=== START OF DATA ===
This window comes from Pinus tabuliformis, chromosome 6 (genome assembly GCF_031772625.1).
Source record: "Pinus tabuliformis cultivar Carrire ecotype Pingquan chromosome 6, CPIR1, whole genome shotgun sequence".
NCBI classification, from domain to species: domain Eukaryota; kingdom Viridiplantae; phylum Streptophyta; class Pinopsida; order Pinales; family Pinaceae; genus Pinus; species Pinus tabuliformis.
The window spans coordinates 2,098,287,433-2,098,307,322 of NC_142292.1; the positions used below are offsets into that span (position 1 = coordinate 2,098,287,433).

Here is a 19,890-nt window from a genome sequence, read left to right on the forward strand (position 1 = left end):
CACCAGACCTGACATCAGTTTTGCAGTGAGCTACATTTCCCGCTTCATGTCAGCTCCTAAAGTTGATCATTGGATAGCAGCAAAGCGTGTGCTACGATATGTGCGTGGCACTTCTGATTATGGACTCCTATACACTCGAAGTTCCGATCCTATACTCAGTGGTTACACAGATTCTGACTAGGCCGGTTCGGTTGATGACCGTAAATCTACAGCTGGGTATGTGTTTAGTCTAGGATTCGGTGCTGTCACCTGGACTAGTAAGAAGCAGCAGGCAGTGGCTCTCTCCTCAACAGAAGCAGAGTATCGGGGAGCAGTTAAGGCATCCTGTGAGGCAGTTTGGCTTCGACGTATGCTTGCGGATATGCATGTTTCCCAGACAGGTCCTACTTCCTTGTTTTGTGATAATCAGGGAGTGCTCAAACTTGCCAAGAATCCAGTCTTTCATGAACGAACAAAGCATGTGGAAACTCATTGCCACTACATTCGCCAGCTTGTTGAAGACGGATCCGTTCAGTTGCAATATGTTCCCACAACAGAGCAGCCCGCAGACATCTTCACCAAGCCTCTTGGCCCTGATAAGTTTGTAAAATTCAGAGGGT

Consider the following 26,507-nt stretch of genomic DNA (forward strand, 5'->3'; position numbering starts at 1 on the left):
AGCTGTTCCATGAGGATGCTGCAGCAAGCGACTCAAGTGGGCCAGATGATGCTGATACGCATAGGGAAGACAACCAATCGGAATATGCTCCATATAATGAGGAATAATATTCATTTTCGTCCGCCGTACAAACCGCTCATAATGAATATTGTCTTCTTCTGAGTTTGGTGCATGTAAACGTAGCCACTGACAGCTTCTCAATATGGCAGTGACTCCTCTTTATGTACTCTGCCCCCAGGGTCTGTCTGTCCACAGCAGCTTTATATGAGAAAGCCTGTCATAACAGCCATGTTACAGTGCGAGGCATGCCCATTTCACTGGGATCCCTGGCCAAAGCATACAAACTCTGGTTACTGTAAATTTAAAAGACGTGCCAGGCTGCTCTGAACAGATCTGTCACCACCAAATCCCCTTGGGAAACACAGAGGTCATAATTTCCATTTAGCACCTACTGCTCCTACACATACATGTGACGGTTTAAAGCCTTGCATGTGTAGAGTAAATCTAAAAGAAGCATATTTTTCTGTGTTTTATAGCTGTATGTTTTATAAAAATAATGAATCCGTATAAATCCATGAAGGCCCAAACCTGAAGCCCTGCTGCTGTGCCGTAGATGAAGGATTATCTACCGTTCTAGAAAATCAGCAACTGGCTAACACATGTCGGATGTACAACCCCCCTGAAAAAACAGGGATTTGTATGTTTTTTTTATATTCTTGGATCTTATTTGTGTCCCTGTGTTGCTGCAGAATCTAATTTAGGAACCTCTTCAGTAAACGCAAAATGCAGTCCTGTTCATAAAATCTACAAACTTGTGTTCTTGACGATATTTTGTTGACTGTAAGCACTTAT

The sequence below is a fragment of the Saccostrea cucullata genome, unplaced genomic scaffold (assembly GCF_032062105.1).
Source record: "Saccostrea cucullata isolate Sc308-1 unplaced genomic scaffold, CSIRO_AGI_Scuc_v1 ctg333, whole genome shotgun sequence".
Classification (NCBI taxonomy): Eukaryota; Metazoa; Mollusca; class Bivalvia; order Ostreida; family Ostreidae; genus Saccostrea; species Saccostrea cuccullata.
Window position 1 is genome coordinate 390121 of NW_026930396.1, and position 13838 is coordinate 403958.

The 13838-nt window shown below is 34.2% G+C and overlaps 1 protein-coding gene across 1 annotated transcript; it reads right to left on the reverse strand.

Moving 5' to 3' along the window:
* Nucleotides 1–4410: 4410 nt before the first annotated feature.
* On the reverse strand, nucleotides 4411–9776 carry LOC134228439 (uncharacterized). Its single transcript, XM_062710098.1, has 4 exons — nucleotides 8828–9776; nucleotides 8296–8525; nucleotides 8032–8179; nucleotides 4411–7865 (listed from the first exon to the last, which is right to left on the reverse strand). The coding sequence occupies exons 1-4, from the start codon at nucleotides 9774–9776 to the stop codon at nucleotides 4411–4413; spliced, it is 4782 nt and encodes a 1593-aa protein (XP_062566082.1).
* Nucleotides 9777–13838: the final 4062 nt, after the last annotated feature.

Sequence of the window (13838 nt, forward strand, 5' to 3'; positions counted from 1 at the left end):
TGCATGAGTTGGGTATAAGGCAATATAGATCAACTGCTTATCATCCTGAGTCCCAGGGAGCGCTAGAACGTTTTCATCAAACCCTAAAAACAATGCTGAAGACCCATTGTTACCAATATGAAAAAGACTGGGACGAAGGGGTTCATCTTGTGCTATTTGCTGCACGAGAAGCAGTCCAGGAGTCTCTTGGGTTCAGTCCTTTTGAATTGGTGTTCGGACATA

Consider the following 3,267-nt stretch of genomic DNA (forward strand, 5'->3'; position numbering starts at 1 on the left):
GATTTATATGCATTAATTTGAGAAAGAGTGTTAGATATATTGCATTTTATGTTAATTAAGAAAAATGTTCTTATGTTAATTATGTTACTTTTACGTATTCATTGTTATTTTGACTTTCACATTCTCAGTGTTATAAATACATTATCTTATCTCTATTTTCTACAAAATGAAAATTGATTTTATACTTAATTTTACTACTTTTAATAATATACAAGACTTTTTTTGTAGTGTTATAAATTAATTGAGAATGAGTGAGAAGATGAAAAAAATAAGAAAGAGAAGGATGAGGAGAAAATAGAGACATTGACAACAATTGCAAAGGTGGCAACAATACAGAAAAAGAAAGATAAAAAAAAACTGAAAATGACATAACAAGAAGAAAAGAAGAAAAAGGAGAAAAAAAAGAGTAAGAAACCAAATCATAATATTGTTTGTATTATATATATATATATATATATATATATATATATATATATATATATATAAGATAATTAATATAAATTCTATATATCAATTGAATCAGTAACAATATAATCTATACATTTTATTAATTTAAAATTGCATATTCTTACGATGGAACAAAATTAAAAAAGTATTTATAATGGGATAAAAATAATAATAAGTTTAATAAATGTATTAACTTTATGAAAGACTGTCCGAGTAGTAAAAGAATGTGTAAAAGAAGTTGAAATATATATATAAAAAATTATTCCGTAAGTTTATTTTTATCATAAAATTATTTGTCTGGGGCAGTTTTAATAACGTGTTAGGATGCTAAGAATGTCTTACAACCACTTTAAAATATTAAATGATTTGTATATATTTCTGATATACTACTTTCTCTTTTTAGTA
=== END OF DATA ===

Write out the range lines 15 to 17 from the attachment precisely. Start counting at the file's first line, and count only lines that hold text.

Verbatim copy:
* Nucleotides 1–4410: 4410 nt before the first annotated feature.
* On the reverse strand, nucleotides 4411–9776 carry LOC134228439 (uncharacterized). Its single transcript, XM_062710098.1, has 4 exons — nucleotides 8828–9776; nucleotides 8296–8525; nucleotides 8032–8179; nucleotides 4411–7865 (listed from the first exon to the last, which is right to left on the reverse strand). The coding sequence occupies exons 1-4, from the start codon at nucleotides 9774–9776 to the stop codon at nucleotides 4411–4413; spliced, it is 4782 nt and encodes a 1593-aa protein (XP_062566082.1).
* Nucleotides 9777–13838: the final 4062 nt, after the last annotated feature.